Monday, April 30, 2012
Mr and Mrs. Bunny-Detectives Extraordinaire by Mrs. Bunny, translated from the Rabbit by Polly Horvath
About the Book: Poor Madeline. All she wants is some new white shoes to attend her school graduation ceremony and accept an award from Prince Charles. It's a very big deal, except her hippie parents don't seem to agree. They're too busy celebrating Luminara. When some foxes need the help of Madeline's code-decoder relative Uncle Runyon, they kidnap Madeline's parents instead, hoping they can lead them to Uncle Runyon's address. Good thing Mrs. and Mrs. have just taken up detective work-all for the fedora, of course. The bunnies are on the case!
HermioneWeasley Says: It's rare that I find a book that appeals to my inner 9-year-old self and my adult self all in one. But that's just what Mr. and Mrs. Bunny-Dectectives Extraordinaire has done.
The satire is hilarious-from mystery novels, to hippie parents, to the long-married Mr. and Mrs. Bunny who have a wonderful banter, there is so much here that will leave adults laughing. But it's not just the adults who will get a kick out of this book. There are plenty of hijinks, silly animals, and twists and turns to delight younger readers. This is a book that made me wish I had a classroom of 4th or 5th graders to read this book aloud to-it's a book that begs to be read by adult and child together.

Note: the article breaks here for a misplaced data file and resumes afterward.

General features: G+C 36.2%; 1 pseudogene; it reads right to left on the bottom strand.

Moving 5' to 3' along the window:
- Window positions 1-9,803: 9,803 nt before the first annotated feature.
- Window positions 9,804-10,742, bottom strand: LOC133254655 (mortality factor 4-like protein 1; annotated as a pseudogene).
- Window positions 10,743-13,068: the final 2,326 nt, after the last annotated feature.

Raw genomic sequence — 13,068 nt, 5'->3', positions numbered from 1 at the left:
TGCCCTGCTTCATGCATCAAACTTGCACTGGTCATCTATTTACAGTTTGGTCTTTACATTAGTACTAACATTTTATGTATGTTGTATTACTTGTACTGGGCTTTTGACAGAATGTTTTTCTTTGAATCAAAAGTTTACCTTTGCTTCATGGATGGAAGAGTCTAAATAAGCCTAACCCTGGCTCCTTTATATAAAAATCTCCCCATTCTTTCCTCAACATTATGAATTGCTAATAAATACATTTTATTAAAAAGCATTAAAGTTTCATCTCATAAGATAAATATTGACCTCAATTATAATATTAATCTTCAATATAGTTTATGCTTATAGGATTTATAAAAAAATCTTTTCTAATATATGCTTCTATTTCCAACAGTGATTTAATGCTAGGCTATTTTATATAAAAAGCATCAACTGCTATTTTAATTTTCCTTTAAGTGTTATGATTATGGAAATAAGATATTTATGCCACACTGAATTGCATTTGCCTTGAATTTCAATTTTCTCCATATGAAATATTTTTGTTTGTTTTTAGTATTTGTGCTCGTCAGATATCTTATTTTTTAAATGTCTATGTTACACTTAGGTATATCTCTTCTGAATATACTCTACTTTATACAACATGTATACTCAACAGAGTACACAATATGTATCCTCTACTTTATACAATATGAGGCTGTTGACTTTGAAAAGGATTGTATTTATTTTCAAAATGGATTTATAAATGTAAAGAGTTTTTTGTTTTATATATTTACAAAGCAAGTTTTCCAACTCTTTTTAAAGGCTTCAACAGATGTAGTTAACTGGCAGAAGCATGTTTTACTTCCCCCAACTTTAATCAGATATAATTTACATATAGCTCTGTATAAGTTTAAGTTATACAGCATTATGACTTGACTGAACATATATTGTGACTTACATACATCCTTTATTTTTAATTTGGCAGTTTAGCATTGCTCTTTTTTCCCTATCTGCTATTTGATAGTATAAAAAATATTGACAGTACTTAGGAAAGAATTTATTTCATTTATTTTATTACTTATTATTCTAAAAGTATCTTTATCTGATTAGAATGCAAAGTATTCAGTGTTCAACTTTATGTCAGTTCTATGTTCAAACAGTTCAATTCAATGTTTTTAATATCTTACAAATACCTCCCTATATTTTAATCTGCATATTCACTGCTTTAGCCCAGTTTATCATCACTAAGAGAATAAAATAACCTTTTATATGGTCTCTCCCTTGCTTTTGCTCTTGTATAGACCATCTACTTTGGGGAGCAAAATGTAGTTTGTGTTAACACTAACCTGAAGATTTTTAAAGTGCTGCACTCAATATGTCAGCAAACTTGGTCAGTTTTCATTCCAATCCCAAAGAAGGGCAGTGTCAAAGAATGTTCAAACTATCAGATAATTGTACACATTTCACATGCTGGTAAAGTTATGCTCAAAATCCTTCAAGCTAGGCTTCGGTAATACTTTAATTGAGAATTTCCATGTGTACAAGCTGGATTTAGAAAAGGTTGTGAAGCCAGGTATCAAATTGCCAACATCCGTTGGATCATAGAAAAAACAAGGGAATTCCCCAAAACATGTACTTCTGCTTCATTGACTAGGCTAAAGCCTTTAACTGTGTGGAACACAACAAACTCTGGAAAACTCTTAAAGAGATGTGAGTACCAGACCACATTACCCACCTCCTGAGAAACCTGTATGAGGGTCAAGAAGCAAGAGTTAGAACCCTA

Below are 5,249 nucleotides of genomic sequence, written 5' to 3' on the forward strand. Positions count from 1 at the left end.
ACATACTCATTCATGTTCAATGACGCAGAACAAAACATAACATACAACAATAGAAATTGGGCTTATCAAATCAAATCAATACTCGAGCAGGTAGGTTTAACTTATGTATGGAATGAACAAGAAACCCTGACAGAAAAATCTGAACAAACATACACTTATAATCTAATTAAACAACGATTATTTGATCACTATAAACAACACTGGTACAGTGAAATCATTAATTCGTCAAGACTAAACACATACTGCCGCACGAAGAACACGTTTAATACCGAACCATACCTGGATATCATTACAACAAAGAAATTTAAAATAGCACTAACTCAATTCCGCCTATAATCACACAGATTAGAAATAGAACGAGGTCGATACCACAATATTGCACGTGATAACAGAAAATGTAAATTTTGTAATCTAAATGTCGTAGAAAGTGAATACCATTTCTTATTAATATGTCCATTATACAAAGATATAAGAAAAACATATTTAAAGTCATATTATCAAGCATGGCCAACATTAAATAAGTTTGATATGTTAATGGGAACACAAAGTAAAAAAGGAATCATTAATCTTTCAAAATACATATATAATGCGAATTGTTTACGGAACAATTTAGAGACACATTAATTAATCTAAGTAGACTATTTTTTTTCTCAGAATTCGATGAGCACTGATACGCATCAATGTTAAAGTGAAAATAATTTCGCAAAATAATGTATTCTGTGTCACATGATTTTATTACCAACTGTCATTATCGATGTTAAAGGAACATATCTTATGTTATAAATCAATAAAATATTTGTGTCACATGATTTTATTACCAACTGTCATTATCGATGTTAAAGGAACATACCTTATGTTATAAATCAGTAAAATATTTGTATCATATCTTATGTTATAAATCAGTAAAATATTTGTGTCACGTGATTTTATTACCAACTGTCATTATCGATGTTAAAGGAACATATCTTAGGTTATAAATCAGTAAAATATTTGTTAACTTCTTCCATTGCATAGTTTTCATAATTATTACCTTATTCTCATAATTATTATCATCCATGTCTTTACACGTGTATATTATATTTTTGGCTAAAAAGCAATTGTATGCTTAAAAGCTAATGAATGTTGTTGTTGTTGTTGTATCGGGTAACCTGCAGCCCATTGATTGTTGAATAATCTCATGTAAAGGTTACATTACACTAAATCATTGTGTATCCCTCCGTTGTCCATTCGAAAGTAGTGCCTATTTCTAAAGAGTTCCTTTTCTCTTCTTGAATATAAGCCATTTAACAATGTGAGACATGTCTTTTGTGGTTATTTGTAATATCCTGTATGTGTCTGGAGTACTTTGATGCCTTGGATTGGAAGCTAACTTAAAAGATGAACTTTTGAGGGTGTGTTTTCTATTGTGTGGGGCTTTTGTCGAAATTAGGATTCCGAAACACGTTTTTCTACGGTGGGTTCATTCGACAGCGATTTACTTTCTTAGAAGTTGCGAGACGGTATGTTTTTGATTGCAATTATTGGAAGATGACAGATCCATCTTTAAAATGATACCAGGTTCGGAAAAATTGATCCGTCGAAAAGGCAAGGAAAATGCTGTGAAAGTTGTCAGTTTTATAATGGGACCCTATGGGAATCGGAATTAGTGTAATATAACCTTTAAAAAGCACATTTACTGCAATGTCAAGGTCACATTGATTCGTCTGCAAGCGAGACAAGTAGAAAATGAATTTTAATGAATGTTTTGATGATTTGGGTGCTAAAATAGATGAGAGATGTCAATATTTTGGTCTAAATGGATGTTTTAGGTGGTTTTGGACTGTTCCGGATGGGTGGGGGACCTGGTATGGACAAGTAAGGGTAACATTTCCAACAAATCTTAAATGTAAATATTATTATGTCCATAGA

Mr. and Mrs. Bunny cracked me up. Mrs. Bunny is always changing her hobbies and she decides that Mr. and Mrs. Bunny should become detectives, because detectives get to wear fedoras-perfectly reasonable, right? I loved the banter back and forth between Mr. and Mrs. Bunny-it reminded me a lot of myself and Mr. GreenBeanSexyMan, if we were bunnies, of course. And Madeline is smart (she's read Pride and Prejudice!) and she's the one who ends up telling the adults-human and bunny-what to do. Not in a bossy way, but she just ends up being the logical one. With Madeline leading the quest to find her parents, tween readers will be cheering her on and laughing about the silliness the bunnies find themselves in. Then there's the foxes who are trying to learn English, Madeline's hippie parents, and a marmot who loves garlic bread and really, why aren't you reading this book already??
This one has a nice mix of classic storytelling and satire and it's great for readers of all ages. Add in Sophie Blackall's beautiful illustrations, and you've got a book that you'll want to put on your library shelf right now. Be sure to booktalk this one to your tween readers-and your adult readers!